June 23, 2021—Municipal broadband networks can include open access provisions that allow internet service providers to sell services and allay competition fears, according to a some on a panel of experts hosted by Broadband Breakfast.
Over the past few months — and increasingly since President Joe Biden’s American Jobs Plan in March thrust the importance of municipal builds into the spotlight – there has been concern, specifically from Republicans, that municipal networks could cripple competition. Critics of those networks have sought to outlaw them as a result.
But allowing ISPs to use municipal networks to sell last-mile service to homes and business, cities can effectively reduce competition fears of critics, increase competition between providers, and ultimately reduce prices for consumers, said Ben Lewis-Ramirez, co-founder and chief marketing officer at Lit Communities, who was a panelist on last week on Broadband Breakfast’s live online event to discuss the intricacies of open access in the digital age.
Open access can thin margins, affect services
Some on the panel weren’t altogether convinced about the idea. Monica Webb, head of market development and strategic partnerships at Ting Internet, said on the panel that, in her experience, while dissatisfaction with cable and telco monopolies is often the driving force behind open access efforts, open access solutions will not necessarily yield better service to consumers.
“When it comes to competition in open access, prices generally do go down [for consumers],” Webb said. “However, the margins for ISPs can also be narrower, and sometimes service can be impacted.”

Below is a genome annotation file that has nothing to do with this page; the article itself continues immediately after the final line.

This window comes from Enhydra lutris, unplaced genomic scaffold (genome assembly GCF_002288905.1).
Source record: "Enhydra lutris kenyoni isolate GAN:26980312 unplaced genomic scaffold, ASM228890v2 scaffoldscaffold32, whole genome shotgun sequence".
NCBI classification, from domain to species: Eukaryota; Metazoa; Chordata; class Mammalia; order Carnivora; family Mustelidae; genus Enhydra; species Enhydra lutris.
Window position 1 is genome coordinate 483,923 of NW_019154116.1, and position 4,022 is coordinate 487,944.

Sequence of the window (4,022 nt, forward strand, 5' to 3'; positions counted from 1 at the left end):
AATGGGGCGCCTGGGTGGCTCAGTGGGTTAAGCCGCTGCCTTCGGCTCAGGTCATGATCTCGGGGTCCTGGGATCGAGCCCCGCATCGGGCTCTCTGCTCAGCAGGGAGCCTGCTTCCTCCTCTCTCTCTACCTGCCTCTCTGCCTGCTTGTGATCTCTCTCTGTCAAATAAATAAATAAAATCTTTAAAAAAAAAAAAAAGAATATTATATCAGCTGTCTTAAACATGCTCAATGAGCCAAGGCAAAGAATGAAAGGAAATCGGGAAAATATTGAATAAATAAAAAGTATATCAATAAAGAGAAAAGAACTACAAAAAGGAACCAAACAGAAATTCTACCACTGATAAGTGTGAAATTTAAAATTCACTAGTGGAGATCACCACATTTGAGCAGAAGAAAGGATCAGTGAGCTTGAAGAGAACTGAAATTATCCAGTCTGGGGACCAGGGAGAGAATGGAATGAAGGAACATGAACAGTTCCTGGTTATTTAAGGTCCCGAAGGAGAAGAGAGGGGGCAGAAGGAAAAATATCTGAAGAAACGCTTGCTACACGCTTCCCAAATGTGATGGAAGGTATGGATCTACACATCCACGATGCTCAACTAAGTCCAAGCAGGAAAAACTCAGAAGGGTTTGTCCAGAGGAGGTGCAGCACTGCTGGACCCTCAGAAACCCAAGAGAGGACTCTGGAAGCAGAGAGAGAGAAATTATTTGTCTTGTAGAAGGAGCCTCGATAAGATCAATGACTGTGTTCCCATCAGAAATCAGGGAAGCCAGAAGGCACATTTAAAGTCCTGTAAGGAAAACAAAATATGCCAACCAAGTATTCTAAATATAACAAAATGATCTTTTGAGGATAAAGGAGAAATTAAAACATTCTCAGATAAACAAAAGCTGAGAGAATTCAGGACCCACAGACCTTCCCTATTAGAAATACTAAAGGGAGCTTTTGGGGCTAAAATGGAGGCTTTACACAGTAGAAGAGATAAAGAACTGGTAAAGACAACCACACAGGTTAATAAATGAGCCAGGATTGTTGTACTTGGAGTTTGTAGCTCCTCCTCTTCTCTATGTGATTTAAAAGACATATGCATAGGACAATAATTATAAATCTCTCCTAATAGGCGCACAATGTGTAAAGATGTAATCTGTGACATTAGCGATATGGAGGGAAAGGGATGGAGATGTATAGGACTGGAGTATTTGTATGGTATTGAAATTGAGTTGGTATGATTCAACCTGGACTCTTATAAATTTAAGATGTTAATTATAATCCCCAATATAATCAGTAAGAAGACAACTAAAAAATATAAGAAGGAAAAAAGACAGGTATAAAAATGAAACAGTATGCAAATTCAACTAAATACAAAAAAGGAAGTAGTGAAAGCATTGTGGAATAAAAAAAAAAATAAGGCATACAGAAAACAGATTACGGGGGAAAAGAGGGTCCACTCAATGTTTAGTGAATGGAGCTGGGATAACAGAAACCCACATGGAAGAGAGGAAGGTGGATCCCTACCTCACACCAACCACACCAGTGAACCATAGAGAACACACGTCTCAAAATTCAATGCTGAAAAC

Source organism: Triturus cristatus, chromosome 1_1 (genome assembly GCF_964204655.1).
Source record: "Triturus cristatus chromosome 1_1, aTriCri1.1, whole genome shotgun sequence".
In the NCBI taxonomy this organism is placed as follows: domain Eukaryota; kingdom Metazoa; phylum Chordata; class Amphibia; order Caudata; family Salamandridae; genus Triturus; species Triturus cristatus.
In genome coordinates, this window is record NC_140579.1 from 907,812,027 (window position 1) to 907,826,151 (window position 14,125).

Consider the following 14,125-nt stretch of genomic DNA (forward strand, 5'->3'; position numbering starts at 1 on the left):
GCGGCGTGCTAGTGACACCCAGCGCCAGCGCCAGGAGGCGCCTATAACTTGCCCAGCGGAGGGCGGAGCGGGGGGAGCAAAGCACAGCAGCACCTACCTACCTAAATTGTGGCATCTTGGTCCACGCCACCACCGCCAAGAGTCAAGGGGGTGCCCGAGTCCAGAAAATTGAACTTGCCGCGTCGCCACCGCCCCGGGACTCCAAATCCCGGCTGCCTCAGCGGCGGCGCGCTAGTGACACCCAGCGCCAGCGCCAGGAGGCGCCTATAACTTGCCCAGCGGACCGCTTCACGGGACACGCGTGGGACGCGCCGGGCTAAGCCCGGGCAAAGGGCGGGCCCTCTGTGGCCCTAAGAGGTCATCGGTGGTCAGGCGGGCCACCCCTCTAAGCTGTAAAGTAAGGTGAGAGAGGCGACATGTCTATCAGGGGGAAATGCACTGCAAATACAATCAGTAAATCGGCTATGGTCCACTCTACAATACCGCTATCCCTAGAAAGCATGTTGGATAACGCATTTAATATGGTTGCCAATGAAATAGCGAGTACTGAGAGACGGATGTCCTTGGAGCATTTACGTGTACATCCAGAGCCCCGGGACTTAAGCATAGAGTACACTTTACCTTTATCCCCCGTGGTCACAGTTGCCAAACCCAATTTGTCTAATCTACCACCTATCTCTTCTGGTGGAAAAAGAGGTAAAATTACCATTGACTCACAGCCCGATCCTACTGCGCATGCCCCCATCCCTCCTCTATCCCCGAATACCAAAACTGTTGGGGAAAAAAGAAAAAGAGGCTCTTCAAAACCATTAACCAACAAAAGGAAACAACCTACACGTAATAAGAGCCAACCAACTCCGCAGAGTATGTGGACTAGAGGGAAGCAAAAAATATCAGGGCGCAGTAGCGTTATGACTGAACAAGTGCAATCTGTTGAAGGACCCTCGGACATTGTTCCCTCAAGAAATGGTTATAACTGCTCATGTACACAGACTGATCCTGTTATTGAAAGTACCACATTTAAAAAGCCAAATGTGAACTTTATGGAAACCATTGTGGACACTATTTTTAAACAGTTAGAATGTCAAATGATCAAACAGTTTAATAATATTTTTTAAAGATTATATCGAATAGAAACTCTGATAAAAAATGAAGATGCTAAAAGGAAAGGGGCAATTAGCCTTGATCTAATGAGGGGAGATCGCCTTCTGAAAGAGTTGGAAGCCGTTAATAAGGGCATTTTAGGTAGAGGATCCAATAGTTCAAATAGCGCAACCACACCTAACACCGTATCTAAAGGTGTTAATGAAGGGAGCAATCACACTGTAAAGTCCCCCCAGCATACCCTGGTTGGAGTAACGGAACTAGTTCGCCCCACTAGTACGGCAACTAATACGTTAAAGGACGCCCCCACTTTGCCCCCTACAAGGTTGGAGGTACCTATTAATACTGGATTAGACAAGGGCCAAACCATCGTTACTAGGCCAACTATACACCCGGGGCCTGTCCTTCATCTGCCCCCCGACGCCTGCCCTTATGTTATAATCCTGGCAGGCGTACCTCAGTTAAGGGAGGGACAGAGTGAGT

Webb and Lewis-Ramirez both agreed that the quality of service offered by telcos is not necessarily improved by open access models, and that municipalities that decide to pursue an open access solution must be sure to vet the companies that they decide to lease their infrastructure to, and establish strict standards for companies to adhere to.
Despite calling an open access a potential silver bullet, Lewis-Ramirez also agreed with Webb’s assessment that there are unique risks associated with open access. In an open access model, those who are deploying and leasing infrastructure assume the lion’s share of risk; ISPs that contract with those leasing infrastructure stand to lose very little, and must expend minimal capital to take advantage of said infrastructure.
Though open access might come with risk, both experts stated that in certain circumstances, open access infrastructure can provide significant value for both consumers and municipal bodies looking to improve network coverage.
The model is receiving attention at the federal level. Amy Klobuchar’s “Accessible, Affordable, Internet Act” would prioritize funding for projects that utilize an open access model.